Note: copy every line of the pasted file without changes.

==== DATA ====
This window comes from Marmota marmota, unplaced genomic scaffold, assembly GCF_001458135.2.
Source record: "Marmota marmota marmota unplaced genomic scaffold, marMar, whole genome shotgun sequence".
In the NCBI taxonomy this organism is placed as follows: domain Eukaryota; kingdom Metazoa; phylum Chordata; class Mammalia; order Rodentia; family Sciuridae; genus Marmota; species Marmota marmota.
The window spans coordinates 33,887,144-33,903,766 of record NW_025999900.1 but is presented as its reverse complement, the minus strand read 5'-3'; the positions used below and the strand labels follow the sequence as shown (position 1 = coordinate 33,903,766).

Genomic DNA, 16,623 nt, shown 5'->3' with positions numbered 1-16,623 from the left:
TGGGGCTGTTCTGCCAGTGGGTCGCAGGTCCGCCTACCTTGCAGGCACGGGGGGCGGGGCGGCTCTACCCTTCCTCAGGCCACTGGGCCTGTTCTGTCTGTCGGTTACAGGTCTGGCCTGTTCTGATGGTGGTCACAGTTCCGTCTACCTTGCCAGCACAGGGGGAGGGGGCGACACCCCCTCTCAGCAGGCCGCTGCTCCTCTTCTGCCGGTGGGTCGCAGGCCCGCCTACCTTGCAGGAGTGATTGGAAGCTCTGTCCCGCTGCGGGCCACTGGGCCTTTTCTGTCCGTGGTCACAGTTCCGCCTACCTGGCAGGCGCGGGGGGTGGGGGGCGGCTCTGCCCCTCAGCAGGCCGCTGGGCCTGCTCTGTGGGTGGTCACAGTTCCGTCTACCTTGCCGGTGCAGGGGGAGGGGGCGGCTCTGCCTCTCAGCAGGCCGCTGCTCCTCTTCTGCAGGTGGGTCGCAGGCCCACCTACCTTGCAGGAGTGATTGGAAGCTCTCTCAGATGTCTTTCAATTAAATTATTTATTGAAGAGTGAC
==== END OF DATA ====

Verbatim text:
This window comes from Marmota marmota, unplaced genomic scaffold, assembly GCF_001458135.2.
Source record: "Marmota marmota marmota unplaced genomic scaffold, marMar, whole genome shotgun sequence".
In the NCBI taxonomy this organism is placed as follows: domain Eukaryota; kingdom Metazoa; phylum Chordata; class Mammalia; order Rodentia; family Sciuridae; genus Marmota; species Marmota marmota.
The window spans coordinates 33,887,144-33,903,766 of record NW_025999900.1 but is presented as its reverse complement, the minus strand read 5'-3'; the positions used below and the strand labels follow the sequence as shown (position 1 = coordinate 33,903,766).

Genomic DNA, 16,623 nt, shown 5'->3' with positions numbered 1-16,623 from the left:
TGGGGCTGTTCTGCCAGTGGGTCGCAGGTCCGCCTACCTTGCAGGCACGGGGGGCGGGGCGGCTCTACCCTTCCTCAGGCCACTGGGCCTGTTCTGTCTGTCGGTTACAGGTCTGGCCTGTTCTGATGGTGGTCACAGTTCCGTCTACCTTGCCAGCACAGGGGGAGGGGGCGACACCCCCTCTCAGCAGGCCGCTGCTCCTCTTCTGCCGGTGGGTCGCAGGCCCGCCTACCTTGCAGGAGTGATTGGAAGCTCTGTCCCGCTGCGGGCCACTGGGCCTTTTCTGTCCGTGGTCACAGTTCCGCCTACCTGGCAGGCGCGGGGGGTGGGGGGCGGCTCTGCCCCTCAGCAGGCCGCTGGGCCTGCTCTGTGGGTGGTCACAGTTCCGTCTACCTTGCCGGTGCAGGGGGAGGGGGCGGCTCTGCCTCTCAGCAGGCCGCTGCTCCTCTTCTGCAGGTGGGTCGCAGGCCCACCTACCTTGCAGGAGTGATTGGAAGCTCTCTCAGATGTCTTTCAATTAAATTATTTATTGAAGAGTGAC